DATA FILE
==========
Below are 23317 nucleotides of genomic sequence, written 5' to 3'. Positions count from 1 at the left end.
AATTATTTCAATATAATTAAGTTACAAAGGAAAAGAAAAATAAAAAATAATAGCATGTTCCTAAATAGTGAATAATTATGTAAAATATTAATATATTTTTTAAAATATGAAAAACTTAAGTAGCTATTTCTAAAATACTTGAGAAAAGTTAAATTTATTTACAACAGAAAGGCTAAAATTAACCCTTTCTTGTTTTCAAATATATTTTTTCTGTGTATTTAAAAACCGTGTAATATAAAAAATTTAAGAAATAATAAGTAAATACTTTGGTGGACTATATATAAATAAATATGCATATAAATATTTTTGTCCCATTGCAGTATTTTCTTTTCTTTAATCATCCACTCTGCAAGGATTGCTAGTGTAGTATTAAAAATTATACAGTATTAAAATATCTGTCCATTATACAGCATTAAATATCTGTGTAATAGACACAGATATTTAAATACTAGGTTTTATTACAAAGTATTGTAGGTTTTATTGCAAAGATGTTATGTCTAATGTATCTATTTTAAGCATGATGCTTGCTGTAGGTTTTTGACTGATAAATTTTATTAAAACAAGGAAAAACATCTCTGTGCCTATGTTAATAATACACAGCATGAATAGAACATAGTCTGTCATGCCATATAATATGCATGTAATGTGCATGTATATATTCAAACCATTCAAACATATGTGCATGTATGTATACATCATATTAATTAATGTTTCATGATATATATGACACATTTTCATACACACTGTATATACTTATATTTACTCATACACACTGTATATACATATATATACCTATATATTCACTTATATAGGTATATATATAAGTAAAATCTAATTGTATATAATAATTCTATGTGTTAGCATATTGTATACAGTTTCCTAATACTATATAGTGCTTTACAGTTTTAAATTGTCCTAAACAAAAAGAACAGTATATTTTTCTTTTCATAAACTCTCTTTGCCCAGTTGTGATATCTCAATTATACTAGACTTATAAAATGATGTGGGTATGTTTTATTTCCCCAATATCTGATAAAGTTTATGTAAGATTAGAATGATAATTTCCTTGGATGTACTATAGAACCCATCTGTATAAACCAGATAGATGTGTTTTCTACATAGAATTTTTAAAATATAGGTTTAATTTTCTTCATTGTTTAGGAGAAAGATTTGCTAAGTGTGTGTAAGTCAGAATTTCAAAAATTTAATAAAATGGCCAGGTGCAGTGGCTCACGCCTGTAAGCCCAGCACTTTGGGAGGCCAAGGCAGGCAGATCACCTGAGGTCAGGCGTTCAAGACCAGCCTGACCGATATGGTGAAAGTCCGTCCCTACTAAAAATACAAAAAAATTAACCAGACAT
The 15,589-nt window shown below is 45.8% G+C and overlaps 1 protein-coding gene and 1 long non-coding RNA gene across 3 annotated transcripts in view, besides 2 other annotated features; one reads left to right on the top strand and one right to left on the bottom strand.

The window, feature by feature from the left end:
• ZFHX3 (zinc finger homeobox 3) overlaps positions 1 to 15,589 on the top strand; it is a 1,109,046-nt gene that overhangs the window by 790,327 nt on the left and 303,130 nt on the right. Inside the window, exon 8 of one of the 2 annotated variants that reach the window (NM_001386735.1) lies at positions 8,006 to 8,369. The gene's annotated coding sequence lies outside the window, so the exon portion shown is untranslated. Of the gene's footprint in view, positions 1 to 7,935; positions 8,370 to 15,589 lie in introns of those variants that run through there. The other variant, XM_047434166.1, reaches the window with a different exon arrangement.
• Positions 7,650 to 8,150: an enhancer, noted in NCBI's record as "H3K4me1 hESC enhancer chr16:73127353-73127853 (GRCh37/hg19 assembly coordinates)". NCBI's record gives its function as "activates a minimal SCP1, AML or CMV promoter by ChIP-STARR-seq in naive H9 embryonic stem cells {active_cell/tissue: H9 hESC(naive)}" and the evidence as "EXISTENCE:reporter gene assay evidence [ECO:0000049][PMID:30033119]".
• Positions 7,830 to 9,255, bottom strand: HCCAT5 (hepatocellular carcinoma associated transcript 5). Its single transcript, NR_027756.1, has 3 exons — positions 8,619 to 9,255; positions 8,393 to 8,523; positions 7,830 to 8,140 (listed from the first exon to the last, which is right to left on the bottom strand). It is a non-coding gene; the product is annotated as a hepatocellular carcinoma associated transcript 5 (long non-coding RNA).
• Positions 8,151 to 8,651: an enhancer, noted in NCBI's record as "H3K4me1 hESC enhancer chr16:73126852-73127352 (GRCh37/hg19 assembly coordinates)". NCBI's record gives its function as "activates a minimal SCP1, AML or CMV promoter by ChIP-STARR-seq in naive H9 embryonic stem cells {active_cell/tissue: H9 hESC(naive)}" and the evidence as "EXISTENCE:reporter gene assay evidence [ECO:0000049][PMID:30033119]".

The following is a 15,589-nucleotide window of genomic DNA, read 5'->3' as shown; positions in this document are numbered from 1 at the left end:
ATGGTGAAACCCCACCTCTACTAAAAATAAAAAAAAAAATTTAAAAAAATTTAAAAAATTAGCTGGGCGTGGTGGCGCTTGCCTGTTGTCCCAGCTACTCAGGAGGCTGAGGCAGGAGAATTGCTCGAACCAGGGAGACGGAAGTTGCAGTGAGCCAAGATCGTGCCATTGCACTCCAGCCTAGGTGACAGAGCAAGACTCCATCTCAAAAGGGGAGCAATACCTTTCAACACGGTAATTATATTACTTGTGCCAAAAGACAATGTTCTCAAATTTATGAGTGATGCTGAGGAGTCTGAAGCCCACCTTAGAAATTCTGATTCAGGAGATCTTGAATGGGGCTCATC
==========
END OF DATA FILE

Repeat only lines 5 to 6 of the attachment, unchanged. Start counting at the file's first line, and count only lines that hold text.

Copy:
• ZFHX3 (zinc finger homeobox 3) overlaps positions 1 to 15,589 on the top strand; it is a 1,109,046-nt gene that overhangs the window by 790,327 nt on the left and 303,130 nt on the right. Inside the window, exon 8 of one of the 2 annotated variants that reach the window (NM_001386735.1) lies at positions 8,006 to 8,369. The gene's annotated coding sequence lies outside the window, so the exon portion shown is untranslated. Of the gene's footprint in view, positions 1 to 7,935; positions 8,370 to 15,589 lie in introns of those variants that run through there. The other variant, XM_047434166.1, reaches the window with a different exon arrangement.
• Positions 7,650 to 8,150: an enhancer, noted in NCBI's record as "H3K4me1 hESC enhancer chr16:73127353-73127853 (GRCh37/hg19 assembly coordinates)". NCBI's record gives its function as "activates a minimal SCP1, AML or CMV promoter by ChIP-STARR-seq in naive H9 embryonic stem cells {active_cell/tissue: H9 hESC(naive)}" and the evidence as "EXISTENCE:reporter gene assay evidence [ECO:0000049][PMID:30033119]".